Farrukhi, a court poet of Mahmud Gazni in a poem of 10 lines mentioned the name of Sindh’s ruler as Khafif, his flight to the date palm forest, drowning of people, in an attempt to swim the river to save lives and also massacre of populance.


     Ibn Asir, p. 242, confirms Mahmud’s  expedition to Mansura, sending his officers after its ruler and putting many of his followers (Ismailis) to sword.


     Gardezi Zainul-Akhbar, (Berin), pp. 87-88, further states that on his march (from Mansura) to Multan along the river Indus, he was attacked by Jats inhabiting that area and losing many of his men.


     Cousens, antiquities of Sind, Calcutta 1929, pp, 71, clearly states that form the scattered copper coins and lack of precious metals it is clear that city was sacked, looted and populance put to sword. At the time of his writing (1925), Farrukhi’s poem and Asir’s statement were not known to him, and he thought that some Hindus had destroyed Mansura.


     Ibn Khaldum vol-II, p. 327, (Cairo edition), states that Mahmud sacked the last Habari ruler. This statement is being used that Khafif was Habari and not Soomra, whereas local histories conjsider Khafif as founder of Soomra dynasty.

     Minhaj-al-Din Bin Sirajuddin in Tabqa-i-Nasiri, (Calcutta, 1864, p. 143, states that he returned via Mansura, which lies in the territory of Siwistan.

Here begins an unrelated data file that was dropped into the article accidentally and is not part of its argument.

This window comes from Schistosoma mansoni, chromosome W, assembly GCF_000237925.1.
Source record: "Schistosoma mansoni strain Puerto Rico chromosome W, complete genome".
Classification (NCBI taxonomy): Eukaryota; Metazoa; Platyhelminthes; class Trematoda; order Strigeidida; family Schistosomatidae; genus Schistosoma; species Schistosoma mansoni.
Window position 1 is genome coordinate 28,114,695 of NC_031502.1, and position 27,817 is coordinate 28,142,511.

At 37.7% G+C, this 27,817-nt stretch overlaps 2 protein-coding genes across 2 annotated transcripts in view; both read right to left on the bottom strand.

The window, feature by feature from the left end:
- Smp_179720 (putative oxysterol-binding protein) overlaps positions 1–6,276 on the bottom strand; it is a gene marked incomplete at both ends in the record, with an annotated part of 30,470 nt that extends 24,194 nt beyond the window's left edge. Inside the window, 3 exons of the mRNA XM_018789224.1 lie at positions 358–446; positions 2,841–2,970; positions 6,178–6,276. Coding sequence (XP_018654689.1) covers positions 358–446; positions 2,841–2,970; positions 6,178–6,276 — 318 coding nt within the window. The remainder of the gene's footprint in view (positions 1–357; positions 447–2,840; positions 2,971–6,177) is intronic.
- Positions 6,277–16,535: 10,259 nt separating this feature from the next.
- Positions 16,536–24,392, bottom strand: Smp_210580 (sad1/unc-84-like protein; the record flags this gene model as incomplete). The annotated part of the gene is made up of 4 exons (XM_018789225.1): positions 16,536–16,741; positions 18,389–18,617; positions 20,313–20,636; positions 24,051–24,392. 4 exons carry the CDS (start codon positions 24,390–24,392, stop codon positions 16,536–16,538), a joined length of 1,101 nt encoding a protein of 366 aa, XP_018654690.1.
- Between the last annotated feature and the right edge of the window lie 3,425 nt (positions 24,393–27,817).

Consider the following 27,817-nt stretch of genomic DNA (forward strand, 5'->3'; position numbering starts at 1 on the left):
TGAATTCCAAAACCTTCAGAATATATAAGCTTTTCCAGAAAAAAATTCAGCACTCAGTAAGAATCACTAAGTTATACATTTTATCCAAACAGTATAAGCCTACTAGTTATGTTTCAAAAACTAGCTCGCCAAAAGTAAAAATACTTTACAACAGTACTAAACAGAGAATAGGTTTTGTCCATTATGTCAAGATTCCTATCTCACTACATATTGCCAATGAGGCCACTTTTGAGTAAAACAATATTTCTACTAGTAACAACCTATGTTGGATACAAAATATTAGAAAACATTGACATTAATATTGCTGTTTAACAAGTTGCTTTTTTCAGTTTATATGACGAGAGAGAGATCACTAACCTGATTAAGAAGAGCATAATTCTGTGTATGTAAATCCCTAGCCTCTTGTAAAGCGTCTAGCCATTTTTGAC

Tarikh-i-Masoomi Hyderabad (Dn) 1938, p. 32 states that after the conquest of Multan and Uch Sultan Mahmud Gazni sent his vazier Abul Razaq from Multan to sub-due Sind. The latter after settling affairs of Bakhar turned to Siwistan and Thatta. This is misstatement as none of Mahmud’s generals and Vaziers was named as Abdul Razaq and Bakhar and Thatta had yet not been established.


     Extracts in Elliot pp. 108-109. This story is to be discounted, as per entry 446 B.C. Elliot and dowson discard this story. Raverty, who is fond of the Eastern tales accepts it and considers Bahman as Ardishir Darazdast or Artaxerxes of Greeks, who cam to throne in 964 B.C. These stories were evolved from folk-lore and then attempt was made to reconcile them with sober history. They now equate Gustasf with Darius-I and his grand son Artaxerxes with Baman. The archaeological explorations at Naqsh-i-Rustam prove that Achaemenian did not have such names. Achaemenian historian. Herodotus wrote his ‘Histories’ in 446 B.C., on that dynasty. He does not mention then alternate names of these Kings, or founding of any city by the said king. Sachau in Alberunis India Vol-I, Lahore edition, 1962. Bambhano and not Bahmano, as misprinted on p. 25 of Vol. I. Lahore edition, 1962. Bambhano is closer to Brahmano or Balanwa, a word used in Chachnama as alternate name of Brahmanabad.